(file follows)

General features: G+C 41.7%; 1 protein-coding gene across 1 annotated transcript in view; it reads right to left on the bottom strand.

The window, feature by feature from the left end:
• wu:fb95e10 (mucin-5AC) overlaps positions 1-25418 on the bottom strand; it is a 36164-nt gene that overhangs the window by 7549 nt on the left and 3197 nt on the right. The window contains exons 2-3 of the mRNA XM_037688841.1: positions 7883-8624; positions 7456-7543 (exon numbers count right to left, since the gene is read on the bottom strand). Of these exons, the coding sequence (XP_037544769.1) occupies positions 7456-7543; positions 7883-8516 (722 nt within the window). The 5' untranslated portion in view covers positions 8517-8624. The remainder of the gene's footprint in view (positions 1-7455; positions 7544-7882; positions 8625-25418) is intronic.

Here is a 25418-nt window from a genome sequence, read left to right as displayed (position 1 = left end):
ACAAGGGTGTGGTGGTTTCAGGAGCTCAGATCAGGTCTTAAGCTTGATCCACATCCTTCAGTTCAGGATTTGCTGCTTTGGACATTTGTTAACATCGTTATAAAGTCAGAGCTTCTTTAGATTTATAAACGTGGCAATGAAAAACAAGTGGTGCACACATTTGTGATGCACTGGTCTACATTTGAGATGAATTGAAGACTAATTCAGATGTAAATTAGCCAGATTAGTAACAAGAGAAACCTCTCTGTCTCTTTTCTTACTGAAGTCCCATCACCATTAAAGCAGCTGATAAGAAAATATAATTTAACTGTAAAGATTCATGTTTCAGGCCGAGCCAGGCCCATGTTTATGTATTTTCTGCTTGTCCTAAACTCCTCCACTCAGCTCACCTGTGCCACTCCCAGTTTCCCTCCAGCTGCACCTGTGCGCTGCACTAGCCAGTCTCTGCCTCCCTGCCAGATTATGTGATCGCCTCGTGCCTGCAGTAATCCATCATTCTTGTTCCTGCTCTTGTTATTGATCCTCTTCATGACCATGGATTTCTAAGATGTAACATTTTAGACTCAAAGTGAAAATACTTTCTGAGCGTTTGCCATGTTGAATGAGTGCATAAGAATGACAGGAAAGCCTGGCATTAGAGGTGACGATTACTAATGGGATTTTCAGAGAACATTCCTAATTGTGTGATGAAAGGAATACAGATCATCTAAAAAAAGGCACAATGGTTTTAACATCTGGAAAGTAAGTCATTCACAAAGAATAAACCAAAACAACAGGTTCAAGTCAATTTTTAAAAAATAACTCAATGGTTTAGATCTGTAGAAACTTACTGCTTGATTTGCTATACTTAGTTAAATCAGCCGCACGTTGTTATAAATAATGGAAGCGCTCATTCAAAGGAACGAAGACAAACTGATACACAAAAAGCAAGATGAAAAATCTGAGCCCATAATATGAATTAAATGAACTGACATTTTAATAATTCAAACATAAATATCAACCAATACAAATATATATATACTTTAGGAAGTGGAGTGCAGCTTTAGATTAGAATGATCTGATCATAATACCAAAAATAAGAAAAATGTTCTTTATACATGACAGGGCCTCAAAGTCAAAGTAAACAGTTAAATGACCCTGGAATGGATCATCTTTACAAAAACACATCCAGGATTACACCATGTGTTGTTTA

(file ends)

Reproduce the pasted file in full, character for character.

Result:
General features: G+C 41.7%; 1 protein-coding gene across 1 annotated transcript in view; it reads right to left on the bottom strand.

The window, feature by feature from the left end:
• wu:fb95e10 (mucin-5AC) overlaps positions 1-25418 on the bottom strand; it is a 36164-nt gene that overhangs the window by 7549 nt on the left and 3197 nt on the right. The window contains exons 2-3 of the mRNA XM_037688841.1: positions 7883-8624; positions 7456-7543 (exon numbers count right to left, since the gene is read on the bottom strand). Of these exons, the coding sequence (XP_037544769.1) occupies positions 7456-7543; positions 7883-8516 (722 nt within the window). The 5' untranslated portion in view covers positions 8517-8624. The remainder of the gene's footprint in view (positions 1-7455; positions 7544-7882; positions 8625-25418) is intronic.

Here is a 25418-nt window from a genome sequence, read left to right as displayed (position 1 = left end):
ACAAGGGTGTGGTGGTTTCAGGAGCTCAGATCAGGTCTTAAGCTTGATCCACATCCTTCAGTTCAGGATTTGCTGCTTTGGACATTTGTTAACATCGTTATAAAGTCAGAGCTTCTTTAGATTTATAAACGTGGCAATGAAAAACAAGTGGTGCACACATTTGTGATGCACTGGTCTACATTTGAGATGAATTGAAGACTAATTCAGATGTAAATTAGCCAGATTAGTAACAAGAGAAACCTCTCTGTCTCTTTTCTTACTGAAGTCCCATCACCATTAAAGCAGCTGATAAGAAAATATAATTTAACTGTAAAGATTCATGTTTCAGGCCGAGCCAGGCCCATGTTTATGTATTTTCTGCTTGTCCTAAACTCCTCCACTCAGCTCACCTGTGCCACTCCCAGTTTCCCTCCAGCTGCACCTGTGCGCTGCACTAGCCAGTCTCTGCCTCCCTGCCAGATTATGTGATCGCCTCGTGCCTGCAGTAATCCATCATTCTTGTTCCTGCTCTTGTTATTGATCCTCTTCATGACCATGGATTTCTAAGATGTAACATTTTAGACTCAAAGTGAAAATACTTTCTGAGCGTTTGCCATGTTGAATGAGTGCATAAGAATGACAGGAAAGCCTGGCATTAGAGGTGACGATTACTAATGGGATTTTCAGAGAACATTCCTAATTGTGTGATGAAAGGAATACAGATCATCTAAAAAAAGGCACAATGGTTTTAACATCTGGAAAGTAAGTCATTCACAAAGAATAAACCAAAACAACAGGTTCAAGTCAATTTTTAAAAAATAACTCAATGGTTTAGATCTGTAGAAACTTACTGCTTGATTTGCTATACTTAGTTAAATCAGCCGCACGTTGTTATAAATAATGGAAGCGCTCATTCAAAGGAACGAAGACAAACTGATACACAAAAAGCAAGATGAAAAATCTGAGCCCATAATATGAATTAAATGAACTGACATTTTAATAATTCAAACATAAATATCAACCAATACAAATATATATATACTTTAGGAAGTGGAGTGCAGCTTTAGATTAGAATGATCTGATCATAATACCAAAAATAAGAAAAATGTTCTTTATACATGACAGGGCCTCAAAGTCAAAGTAAACAGTTAAATGACCCTGGAATGGATCATCTTTACAAAAACACATCCAGGATTACACCATGTGTTGTTTA